Credibility?

Standard

I am not a fan of blogs as an authority. And now, I not only have a blog – I have two! Yegads.

I, unsuccessfully, have tried to set my little aromatherapy web presence apart from others by applying for an “ethics certificate”, following some set guidelines for honorable wellness information. I made my website, Facebook page, blog, and App for The Bard’s Apothecary MONTHS before I released it publicly.

I wanted the collective electronic resources to be a reliable and credible educational tools for the family and friends I served. It needed to be something that could give them clear and documented information to make their own wellness decisions using the parameters of Health On the Net Code of Conduct: HONcode.

HONcode sets forth eight general principles which determine the credibility and reliability of a site. Each has a subset of indicators to follow as well. These principles are:

  1. Authoritative: Indicate the qualifications of the authors
  2. Complementarity: Information should support, not replace, the doctor-patient relationship
  3. Privacy: Respect the privacy and confidentiality of personal data submitted to the site by the visitor
  4. Attribution: Cite the source(s) of published information, date medical and health pages
  5. Justifiability: Site must back up claims relating to benefits and performance
  6. Transparency: Accessible presentation, accurate email contact
  7. Financial disclosure: Identify funding sources
  8. Advertising policy: Clearly distinguish advertising from editorial content

In general, I color outside the lines. However, in this project I constructed each electronic component very carefully, with regiment. My responses to each of these can be found in are hidden in the administrative area of my website {bottom left >>>> disclaimer, terms, privacy, accountability, and advertising} and few will ever read it. But what is detailed in that area really drove the content and format of all of the tools I have created. It is far from perfect, but I have tried:

  • My links are identified: friendly, informational, and affiliate.
  • Linked documents have permission for use from the author.
  • The pictures I have used on the website are either mine, provided through my web building program or taken from the public domain, rather than copied from someone else’s site or google images.

However I was not successful getting the HONcode Badge. My site was not approved {head hanging} by HONcode for two reasons.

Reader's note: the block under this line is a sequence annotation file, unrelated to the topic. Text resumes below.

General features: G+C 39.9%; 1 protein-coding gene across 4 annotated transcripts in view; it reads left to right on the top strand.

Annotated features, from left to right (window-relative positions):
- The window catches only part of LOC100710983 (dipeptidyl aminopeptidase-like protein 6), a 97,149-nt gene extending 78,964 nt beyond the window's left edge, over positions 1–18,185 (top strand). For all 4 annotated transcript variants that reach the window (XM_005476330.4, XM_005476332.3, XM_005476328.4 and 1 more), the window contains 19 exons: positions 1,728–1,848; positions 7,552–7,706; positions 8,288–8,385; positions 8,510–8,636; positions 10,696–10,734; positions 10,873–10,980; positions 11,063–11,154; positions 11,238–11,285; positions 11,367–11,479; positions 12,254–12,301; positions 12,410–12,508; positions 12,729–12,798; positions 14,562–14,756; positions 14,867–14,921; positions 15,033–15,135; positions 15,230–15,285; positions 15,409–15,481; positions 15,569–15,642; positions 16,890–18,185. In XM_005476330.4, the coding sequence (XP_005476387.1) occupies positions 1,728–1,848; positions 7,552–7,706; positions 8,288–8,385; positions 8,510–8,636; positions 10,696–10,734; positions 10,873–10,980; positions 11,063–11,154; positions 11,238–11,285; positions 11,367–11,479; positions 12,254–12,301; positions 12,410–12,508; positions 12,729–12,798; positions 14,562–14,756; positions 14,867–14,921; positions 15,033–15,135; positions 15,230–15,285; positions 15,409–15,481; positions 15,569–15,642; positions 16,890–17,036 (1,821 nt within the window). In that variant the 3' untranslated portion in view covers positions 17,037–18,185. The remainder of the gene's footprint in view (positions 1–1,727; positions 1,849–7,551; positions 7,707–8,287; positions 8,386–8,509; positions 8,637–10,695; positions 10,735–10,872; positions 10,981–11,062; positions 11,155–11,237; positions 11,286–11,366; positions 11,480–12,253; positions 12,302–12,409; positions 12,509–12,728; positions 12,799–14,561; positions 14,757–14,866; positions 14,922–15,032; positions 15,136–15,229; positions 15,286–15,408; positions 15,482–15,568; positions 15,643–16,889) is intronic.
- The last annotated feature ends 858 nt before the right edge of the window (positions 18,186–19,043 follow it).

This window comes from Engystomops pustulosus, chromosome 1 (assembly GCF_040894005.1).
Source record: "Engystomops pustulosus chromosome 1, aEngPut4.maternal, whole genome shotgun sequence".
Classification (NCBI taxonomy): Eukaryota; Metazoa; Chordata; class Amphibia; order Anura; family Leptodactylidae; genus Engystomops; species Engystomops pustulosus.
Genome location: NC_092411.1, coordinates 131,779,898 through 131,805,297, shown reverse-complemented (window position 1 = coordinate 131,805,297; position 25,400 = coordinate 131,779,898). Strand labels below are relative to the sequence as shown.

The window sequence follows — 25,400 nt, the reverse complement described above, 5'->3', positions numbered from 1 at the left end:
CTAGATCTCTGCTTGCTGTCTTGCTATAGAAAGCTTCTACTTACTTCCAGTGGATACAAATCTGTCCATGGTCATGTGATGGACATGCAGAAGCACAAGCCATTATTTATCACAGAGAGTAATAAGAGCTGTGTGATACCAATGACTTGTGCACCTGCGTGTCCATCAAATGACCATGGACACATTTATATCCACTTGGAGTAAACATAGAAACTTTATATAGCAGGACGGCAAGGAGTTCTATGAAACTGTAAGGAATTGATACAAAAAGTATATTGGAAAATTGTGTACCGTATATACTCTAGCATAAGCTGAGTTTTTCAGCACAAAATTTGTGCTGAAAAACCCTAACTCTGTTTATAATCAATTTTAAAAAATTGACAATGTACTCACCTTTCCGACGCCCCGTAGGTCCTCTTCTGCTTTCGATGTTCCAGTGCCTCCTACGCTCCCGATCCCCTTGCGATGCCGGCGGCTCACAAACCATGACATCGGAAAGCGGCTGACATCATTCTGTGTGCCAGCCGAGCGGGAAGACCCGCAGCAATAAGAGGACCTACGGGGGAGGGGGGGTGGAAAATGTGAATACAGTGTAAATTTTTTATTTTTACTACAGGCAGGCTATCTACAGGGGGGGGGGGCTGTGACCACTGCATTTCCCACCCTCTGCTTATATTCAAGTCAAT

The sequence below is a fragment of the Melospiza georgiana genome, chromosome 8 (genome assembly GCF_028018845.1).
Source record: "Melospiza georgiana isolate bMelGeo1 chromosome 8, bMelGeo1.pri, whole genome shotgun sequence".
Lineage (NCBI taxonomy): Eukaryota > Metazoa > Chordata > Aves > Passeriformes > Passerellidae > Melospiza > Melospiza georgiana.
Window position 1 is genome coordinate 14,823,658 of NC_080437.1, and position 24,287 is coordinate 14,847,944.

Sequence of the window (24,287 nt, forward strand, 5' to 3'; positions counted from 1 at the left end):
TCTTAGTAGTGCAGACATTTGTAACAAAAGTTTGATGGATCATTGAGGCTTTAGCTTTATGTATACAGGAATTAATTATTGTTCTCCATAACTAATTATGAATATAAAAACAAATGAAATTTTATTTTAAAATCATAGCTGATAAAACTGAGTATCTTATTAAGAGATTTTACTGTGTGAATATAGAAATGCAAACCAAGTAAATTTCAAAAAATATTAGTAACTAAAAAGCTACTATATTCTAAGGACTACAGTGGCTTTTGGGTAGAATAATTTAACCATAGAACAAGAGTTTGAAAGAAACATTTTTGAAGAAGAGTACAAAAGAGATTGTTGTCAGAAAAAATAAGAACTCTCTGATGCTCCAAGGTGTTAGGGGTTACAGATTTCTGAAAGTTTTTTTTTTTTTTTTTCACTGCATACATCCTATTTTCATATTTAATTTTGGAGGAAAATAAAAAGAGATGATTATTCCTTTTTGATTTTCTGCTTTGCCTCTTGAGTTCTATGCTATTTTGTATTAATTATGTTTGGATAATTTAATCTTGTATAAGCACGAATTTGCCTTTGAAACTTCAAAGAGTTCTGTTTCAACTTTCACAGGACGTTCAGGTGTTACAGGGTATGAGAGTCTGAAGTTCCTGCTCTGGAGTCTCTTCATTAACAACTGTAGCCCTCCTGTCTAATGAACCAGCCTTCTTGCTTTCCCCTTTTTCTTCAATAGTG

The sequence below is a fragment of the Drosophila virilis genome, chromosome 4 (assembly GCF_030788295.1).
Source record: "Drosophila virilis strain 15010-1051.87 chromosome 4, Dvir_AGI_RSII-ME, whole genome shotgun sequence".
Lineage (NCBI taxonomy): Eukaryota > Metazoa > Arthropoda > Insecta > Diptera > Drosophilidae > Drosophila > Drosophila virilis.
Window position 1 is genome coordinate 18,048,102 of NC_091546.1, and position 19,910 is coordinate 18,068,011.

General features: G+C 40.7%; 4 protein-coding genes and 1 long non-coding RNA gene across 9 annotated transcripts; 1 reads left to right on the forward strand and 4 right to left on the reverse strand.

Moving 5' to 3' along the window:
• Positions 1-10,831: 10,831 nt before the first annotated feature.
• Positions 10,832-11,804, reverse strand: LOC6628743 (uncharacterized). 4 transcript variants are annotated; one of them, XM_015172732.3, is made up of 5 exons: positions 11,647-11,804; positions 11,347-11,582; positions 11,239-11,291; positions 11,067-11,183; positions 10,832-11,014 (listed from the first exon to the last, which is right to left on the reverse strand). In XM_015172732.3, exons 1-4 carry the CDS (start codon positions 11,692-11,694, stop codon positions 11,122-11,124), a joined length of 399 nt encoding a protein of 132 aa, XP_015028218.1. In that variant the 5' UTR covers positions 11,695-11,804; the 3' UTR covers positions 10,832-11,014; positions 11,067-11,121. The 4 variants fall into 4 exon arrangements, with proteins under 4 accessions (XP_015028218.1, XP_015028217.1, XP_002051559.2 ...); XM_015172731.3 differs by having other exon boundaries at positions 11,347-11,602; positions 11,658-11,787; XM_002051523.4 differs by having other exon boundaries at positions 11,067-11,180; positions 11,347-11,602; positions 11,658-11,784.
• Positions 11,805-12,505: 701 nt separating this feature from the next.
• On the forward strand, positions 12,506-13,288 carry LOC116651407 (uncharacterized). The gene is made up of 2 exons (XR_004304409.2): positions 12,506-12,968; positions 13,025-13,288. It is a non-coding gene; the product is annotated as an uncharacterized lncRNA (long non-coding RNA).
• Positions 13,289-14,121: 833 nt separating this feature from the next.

1. My business model includes phone and online e-mail consultation. They will not allow that. True confession: I debated just taking that off the website for a moment and laughed at how to be certified as ethical I contemplated deception.
  2. My documentation, although thorough and present, was flawed. I provided links directly to the resource so someone could find the electronic trail rather than placing the references in a more standard format. Further, the resources I was relying upon were not considered as scientific enough or with websites up to HONcode standards either.
  3. Interestingly, making a health claim – so taboo in the world of essential oils – was not prohibited, IF backed up with proper citations from authorities (not a blogger) and properly documented.

My rejection actually made me think. You know, we often don’t know what we don’t know. I would have never placed remote consulting as outside of the parameters of ethical or honorable. I would have thought some other areas were no-nos.

An important consideration in aromatherapy is that much of it is based on case study rather than what is the gold standard in health research, controlled trials. In this field of alternative health, research is often directed at proving age old practices rather than creating scientific evidence to drive the practice – the inductive versus deductive > you know: “X oil has been used for years for skin problems and now with research we know that it contains X chemical that helps the skin” rather than “No one has ever tried this oil to do X and now research shows it might work in a double blind study”. There is this odd dance between empirical and data driven evidence. The point being, a great portion of the functioning field of aromatherapy lies outside of the ability to cite as a “credible” resource. That make sense? It would be a far stretch to get the certificate until the entire field grows … and it will. I am so very confident in that.

I am still trying (less than perfectly) to uphold the HONcode principles. I have signed the Blog with Integrity pledge. I use HONcode as a lens for looking at the validity of other sites, as well. I want affiliate links identified clearly. Please let me know exactly who is behind a site or page and their qualifications. Pinterest and Wikipedia are NOT valid resources. Guide me to your references.

Domestic healers have come in all sorts of costumes over the ages. Today’s is often a mom in yoga pants who just wants information to empower her decision making for the health of her family. I am no PubMed, but I do have formal training and a good head on my shoulders so I don’t want to be considered a quack shack either. Since there is no central certificate in aromatherapy, I had hoped HONcode would be a shingle to hang on my website. Not yet.

Here’s to trying …..

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